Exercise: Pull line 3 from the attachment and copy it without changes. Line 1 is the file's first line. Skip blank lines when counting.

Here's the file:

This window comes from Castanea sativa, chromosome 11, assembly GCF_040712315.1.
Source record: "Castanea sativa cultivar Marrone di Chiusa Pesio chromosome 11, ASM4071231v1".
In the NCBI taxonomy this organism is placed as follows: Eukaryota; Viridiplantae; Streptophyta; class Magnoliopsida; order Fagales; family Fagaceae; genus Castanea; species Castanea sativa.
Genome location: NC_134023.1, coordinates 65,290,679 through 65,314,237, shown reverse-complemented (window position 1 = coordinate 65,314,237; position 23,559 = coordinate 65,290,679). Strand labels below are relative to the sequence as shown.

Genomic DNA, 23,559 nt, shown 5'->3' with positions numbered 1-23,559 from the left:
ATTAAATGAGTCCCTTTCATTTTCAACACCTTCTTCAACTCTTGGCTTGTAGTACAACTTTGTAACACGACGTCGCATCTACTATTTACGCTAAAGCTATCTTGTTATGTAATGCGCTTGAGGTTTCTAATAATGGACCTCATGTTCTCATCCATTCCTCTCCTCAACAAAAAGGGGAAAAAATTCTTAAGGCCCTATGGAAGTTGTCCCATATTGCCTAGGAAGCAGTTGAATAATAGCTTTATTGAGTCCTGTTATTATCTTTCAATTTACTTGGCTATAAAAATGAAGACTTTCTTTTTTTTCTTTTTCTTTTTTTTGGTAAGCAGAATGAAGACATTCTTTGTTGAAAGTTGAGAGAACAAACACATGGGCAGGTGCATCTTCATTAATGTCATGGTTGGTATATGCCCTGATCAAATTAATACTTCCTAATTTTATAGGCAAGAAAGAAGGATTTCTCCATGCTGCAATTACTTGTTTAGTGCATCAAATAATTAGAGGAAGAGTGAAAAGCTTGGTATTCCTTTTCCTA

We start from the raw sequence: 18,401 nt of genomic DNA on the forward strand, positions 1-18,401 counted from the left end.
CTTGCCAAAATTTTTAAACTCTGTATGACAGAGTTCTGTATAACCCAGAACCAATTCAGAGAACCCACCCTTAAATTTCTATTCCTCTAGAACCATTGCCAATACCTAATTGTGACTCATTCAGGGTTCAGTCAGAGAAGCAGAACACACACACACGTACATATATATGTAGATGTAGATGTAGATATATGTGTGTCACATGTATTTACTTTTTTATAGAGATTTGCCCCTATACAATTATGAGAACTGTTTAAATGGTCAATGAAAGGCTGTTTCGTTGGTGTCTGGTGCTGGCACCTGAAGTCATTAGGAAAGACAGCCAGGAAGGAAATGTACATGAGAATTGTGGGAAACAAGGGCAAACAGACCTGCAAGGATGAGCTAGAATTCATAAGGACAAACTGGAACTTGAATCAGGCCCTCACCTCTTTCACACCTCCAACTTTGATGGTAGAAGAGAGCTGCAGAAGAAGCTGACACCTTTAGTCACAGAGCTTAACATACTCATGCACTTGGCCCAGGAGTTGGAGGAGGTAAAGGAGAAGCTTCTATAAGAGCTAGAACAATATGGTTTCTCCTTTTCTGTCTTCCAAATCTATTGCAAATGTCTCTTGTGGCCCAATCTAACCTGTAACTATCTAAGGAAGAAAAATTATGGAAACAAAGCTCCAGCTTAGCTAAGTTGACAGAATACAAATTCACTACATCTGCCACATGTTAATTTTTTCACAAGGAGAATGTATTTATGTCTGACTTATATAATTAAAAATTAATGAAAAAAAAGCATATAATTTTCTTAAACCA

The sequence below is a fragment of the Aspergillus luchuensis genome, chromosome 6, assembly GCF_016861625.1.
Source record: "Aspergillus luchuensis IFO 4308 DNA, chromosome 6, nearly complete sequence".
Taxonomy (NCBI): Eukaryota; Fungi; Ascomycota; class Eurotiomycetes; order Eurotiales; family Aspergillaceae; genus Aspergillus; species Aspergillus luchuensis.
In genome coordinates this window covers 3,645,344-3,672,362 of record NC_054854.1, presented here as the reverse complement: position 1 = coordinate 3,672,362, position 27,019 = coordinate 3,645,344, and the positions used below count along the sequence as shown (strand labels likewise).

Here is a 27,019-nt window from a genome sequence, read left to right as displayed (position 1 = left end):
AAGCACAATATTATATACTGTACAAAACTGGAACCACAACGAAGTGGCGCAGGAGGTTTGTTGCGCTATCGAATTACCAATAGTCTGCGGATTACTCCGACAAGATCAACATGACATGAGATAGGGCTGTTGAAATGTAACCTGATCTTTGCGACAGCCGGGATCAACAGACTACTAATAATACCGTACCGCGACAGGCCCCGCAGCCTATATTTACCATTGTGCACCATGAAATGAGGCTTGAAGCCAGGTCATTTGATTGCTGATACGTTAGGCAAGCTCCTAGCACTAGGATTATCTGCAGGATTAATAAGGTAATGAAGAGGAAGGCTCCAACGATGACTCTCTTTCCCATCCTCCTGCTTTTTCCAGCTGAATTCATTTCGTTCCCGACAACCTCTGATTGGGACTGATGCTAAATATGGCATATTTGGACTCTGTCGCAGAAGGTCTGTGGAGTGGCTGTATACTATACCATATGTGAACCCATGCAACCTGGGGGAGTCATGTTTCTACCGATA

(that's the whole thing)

In the NCBI taxonomy this organism is placed as follows: Eukaryota; Viridiplantae; Streptophyta; class Magnoliopsida; order Fagales; family Fagaceae; genus Castanea; species Castanea sativa.